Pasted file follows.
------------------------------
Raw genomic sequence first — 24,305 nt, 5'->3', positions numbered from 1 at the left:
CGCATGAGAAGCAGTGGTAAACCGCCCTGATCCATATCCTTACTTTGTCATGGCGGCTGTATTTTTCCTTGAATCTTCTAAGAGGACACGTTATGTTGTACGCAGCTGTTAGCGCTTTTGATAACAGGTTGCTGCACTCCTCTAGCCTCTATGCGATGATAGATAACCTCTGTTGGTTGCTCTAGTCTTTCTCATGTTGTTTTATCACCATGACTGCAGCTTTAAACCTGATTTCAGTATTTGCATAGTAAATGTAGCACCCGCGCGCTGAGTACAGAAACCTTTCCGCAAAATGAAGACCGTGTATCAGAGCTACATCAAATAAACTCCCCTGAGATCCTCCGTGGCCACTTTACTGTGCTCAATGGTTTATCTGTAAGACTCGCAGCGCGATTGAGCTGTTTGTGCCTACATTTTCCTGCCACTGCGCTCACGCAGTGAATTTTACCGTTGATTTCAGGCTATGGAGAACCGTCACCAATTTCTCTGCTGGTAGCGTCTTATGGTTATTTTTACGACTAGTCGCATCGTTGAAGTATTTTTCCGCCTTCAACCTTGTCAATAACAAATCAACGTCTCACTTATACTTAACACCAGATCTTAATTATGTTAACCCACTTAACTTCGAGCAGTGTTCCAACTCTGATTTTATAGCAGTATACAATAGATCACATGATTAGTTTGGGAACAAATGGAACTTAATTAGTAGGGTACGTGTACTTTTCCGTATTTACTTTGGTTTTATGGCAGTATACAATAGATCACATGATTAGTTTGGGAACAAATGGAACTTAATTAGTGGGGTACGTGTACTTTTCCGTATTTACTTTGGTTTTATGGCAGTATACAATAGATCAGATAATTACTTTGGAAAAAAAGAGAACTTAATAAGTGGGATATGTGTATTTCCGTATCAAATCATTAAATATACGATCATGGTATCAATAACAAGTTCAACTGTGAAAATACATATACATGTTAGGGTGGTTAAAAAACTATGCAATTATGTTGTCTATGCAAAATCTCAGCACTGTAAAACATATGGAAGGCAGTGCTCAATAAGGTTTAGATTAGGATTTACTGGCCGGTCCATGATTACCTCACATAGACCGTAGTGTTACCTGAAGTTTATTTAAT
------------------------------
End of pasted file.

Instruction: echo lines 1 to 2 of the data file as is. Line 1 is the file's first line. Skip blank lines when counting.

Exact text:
Raw genomic sequence first — 24,305 nt, 5'->3', positions numbered from 1 at the left:
CGCATGAGAAGCAGTGGTAAACCGCCCTGATCCATATCCTTACTTTGTCATGGCGGCTGTATTTTTCCTTGAATCTTCTAAGAGGACACGTTATGTTGTACGCAGCTGTTAGCGCTTTTGATAACAGGTTGCTGCACTCCTCTAGCCTCTATGCGATGATAGATAACCTCTGTTGGTTGCTCTAGTCTTTCTCATGTTGTTTTATCACCATGACTGCAGCTTTAAACCTGATTTCAGTATTTGCATAGTAAATGTAGCACCCGCGCGCTGAGTACAGAAACCTTTCCGCAAAATGAAGACCGTGTATCAGAGCTACATCAAATAAACTCCCCTGAGATCCTCCGTGGCCACTTTACTGTGCTCAATGGTTTATCTGTAAGACTCGCAGCGCGATTGAGCTGTTTGTGCCTACATTTTCCTGCCACTGCGCTCACGCAGTGAATTTTACCGTTGATTTCAGGCTATGGAGAACCGTCACCAATTTCTCTGCTGGTAGCGTCTTATGGTTATTTTTACGACTAGTCGCATCGTTGAAGTATTTTTCCGCCTTCAACCTTGTCAATAACAAATCAACGTCTCACTTATACTTAACACCAGATCTTAATTATGTTAACCCACTTAACTTCGAGCAGTGTTCCAACTCTGATTTTATAGCAGTATACAATAGATCACATGATTAGTTTGGGAACAAATGGAACTTAATTAGTAGGGTACGTGTACTTTTCCGTATTTACTTTGGTTTTATGGCAGTATACAATAGATCACATGATTAGTTTGGGAACAAATGGAACTTAATTAGTGGGGTACGTGTACTTTTCCGTATTTACTTTGGTTTTATGGCAGTATACAATAGATCAGATAATTACTTTGGAAAAAAAGAGAACTTAATAAGTGGGATATGTGTATTTCCGTATCAAATCATTAAATATACGATCATGGTATCAATAACAAGTTCAACTGTGAAAATACATATACATGTTAGGGTGGTTAAAAAACTATGCAATTATGTTGTCTATGCAAAATCTCAGCACTGTAAAACATATGGAAGGCAGTGCTCAATAAGGTTTAGATTAGGATTTACTGGCCGGTCCATGATTACCTCACATAGACCGTAGTGTTACCTGAAGTTTATTTAAT